Choosing raw materials: milk and dairy

Р. Эрли, Harper Adams University College

As the main product, which begins to feed newborn mammals, milk is an important source of fat, protein, carbohydrates, vitamins and minerals that affect the development of tissues and bones of the body, its development and growth.

Milk is a product that has a beneficial effect on the body of a person of any age, both in the case of consumption in kind, and in the case when milk is used as a basis for the production of other dairy products and milk additives for other products. The nutritional composition of the milk of various animals varies widely, but cow milk is used most widely both for consumption in ready-made form and for the preparation of various dairy products. Goat and sheep's milk are also not overlooked and are used mainly in the production of cheeses.

The main use of milk in the sphere of chilled products is, in fact, milk itself as a finished product, as well as various dairy components used to produce chilled products. Most dairy products, such as cheeses and yoghurts, have a long history of development, while others have appeared in a relatively recent time. The development of the production of such products is associated with the movement of the modern market towards convenience-ready semi-finished products and the sale of finished products, which in most cases are chilled products.

The composition of milk

Water is the main component of milk, and many of the technologies used in the dairy industry are based on controlling the percentage of water in the finished product. The percentage of water in cow's milk is usually 87,5%; Milk has a high water activity (ai,) - about 0,993 [15], which, without proper heat treatment or packaging, leads to exposure of the product to rapid damage by bacteria. Storage conditions also play an important role in the preservation of dairy products. The production of most dairy products is based on the partial or complete removal of water from the finished product while maintaining its taste characteristics. The nutritional value of whole milk is given in Table. 2.1 according to the proportional content of the main dry components: milk fats, lactose (milk sugar), milk proteins (casein and whey proteins), minerals and slags.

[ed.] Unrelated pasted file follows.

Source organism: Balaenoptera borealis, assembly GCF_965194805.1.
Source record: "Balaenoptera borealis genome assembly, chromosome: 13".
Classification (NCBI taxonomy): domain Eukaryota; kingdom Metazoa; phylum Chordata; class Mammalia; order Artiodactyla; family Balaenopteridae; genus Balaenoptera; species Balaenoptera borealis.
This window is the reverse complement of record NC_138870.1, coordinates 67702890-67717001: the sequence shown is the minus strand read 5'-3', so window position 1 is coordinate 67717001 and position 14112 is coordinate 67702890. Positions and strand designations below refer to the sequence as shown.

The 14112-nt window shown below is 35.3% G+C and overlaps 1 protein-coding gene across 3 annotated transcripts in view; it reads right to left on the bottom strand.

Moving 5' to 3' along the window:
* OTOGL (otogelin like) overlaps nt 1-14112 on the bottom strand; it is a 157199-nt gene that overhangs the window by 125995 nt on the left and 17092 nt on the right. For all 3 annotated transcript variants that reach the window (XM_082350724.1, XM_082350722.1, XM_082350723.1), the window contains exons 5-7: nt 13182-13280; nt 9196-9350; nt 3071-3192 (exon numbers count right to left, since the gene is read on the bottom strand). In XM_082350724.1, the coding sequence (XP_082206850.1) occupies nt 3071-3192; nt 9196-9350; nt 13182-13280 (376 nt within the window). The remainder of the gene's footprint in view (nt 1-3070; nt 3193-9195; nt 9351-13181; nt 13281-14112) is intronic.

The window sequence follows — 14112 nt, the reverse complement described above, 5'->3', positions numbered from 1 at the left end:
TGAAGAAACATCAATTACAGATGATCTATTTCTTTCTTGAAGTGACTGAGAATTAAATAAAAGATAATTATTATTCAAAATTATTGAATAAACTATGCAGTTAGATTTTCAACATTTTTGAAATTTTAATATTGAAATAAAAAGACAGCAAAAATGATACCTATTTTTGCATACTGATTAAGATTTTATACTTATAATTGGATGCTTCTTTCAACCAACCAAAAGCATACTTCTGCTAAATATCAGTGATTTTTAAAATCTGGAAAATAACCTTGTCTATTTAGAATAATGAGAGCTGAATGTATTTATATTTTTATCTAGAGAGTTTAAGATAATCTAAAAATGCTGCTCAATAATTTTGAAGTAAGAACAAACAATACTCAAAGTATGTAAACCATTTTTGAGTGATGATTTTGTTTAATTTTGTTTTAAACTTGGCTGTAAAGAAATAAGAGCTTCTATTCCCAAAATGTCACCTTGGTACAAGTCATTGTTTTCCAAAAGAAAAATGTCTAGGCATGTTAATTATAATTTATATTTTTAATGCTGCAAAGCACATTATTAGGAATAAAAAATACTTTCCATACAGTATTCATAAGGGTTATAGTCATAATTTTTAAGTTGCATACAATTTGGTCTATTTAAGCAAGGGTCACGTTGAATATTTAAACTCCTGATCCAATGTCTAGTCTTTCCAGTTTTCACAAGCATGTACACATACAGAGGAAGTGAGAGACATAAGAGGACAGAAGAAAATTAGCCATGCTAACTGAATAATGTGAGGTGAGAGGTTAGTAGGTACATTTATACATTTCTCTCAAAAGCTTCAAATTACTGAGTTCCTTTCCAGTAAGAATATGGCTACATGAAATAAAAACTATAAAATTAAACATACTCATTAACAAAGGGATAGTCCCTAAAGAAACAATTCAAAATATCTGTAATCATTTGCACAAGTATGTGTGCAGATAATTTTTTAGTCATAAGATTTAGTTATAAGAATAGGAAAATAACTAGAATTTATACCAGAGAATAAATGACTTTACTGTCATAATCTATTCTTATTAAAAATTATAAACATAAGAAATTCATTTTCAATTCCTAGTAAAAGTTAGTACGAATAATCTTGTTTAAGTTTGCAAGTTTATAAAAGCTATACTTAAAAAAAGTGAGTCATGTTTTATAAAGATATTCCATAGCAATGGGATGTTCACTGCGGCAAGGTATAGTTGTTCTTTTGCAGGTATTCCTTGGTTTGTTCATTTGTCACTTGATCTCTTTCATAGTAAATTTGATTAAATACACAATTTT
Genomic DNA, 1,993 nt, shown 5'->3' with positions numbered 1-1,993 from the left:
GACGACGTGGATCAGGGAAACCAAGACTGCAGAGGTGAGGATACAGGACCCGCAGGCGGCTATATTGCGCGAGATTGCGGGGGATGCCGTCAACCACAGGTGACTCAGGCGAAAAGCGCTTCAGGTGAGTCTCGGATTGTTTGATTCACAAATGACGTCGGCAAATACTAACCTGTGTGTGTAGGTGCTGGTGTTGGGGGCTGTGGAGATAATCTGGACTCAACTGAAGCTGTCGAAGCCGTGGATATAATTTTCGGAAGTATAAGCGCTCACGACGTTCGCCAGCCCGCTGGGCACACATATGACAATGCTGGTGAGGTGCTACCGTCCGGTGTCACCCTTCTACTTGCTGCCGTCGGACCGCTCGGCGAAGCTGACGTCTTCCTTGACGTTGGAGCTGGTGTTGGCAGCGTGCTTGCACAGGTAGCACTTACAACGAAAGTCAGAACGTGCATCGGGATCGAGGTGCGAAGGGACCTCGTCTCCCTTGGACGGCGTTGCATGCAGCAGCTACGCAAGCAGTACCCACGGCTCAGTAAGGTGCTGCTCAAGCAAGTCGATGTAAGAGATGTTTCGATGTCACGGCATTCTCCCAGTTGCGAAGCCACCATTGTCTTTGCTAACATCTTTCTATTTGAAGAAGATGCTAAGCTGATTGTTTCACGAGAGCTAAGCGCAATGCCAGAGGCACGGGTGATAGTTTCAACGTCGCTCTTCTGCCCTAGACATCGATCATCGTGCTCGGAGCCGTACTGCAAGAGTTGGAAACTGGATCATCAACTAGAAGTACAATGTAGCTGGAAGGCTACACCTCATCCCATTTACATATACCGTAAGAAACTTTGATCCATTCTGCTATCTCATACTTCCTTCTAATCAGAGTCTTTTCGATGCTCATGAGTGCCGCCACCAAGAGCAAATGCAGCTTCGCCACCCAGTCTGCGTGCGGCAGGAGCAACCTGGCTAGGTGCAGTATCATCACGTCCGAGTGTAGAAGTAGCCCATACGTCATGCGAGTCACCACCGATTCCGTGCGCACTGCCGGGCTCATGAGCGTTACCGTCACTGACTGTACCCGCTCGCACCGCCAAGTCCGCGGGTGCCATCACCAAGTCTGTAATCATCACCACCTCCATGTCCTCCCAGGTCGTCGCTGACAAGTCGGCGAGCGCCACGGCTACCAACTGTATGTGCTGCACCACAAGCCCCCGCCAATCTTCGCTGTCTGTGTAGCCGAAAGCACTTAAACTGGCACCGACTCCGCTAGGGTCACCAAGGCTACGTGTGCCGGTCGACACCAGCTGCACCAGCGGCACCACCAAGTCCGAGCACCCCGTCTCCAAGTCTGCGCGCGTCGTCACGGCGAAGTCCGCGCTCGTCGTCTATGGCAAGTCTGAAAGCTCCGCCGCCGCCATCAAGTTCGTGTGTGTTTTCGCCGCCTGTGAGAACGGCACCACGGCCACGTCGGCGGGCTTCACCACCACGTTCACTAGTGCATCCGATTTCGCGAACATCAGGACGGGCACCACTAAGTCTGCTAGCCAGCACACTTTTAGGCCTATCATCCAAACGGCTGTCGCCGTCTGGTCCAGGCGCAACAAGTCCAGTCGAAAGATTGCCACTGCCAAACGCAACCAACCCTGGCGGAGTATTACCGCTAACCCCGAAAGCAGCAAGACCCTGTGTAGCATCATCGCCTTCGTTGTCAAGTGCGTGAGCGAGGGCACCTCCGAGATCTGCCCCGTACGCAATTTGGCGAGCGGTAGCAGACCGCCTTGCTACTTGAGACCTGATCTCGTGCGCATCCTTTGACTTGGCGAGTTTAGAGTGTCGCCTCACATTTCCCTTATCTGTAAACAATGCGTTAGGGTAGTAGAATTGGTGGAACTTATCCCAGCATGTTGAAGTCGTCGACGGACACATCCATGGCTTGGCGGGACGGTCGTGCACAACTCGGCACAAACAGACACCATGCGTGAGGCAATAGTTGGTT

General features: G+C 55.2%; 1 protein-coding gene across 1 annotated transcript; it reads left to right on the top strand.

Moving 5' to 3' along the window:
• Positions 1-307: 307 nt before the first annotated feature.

2.1 Table. Essential nutrients (A), the basic components (B) contained in cow's milk and the major components of milk dry basis (C)

Components (in 100 ml) А В С
Fat grams 4,01 3,90 30,80
Proteins, g: 3,29 3,20 25,30
casein - 2,60 20,60
serum proteins - 0,60 4,70
Lactose d 4,95 4,80 37,90
Ash - 0,75 5,90
Calcium, mg 119,00 - -
Iron mg 0,05 - -
Sodium, mg 56,70 - -
Vitamin A (retinol эkvivalent) mg 57,20 - -
Thiamine mg 0,03 - -
Riboflavin mg 0,17 - -
Niacin equivalent mg 0,83 - - -
Vitamin V12, g 0,41 - -
Vitamin C, mg 1,06 - -
Vitamin E, g 0,03 - -
Energy value:
kJ 283,60 - -
kcal 67,80 - -

Source: [15] and [30].

functional approach

Various dry milk components are described by the term "functional properties", meaning that they meet the specific requirements of food systems, such as emulsification, thickening and water binding. Some logical discrepancy of the term "functional properties" is explained by the fact that all kinds of products and their components are strictly functional [1]. The development of the so-called "functional food", or products with medical and extended properties, where the word "functional" was attached to food, caused some confusion of the layman. All of the above shows that the dairy industry and food producers using milk ingredients evaluated the functional properties of dairy components and use this knowledge to obtain products with specific and extended properties [27]. The properties of dairy products in kind (for example, cream, butter, cheese, yogurt) largely depend on the functional properties of the dry components of the milk entering into them. Combinations and proportions of dry milk components can vary in accordance with the desired quality of the product and serve to enhance the parameters that characterize the dairy product. In other cases, the combination of the dairy ingredients included in the dairy product is determined by the desire to obtain a product with the maximum set of specific functional properties. The functional properties of the main components of milk are given in Table. 2.2.

2.2 Table. Functional properties of skimmed milk (SNF)

casein serum Proteins lactose Dairy fats
emulsification of fats foaming Compound with air foaming
foaming Thickening antiseptic Flowability
Deposition by Sa2 + The collapse temperature foaming absorbability
Precipitation chymosin Solubility at any pH Aromaticheskaya basis Small sweetness (27-39% sucrose)
Solubility at pH> 6 shine

suppression

sucrose crystallization

water Bondage Layering Fat's unique taste

Source: [12].

The organoleptic properties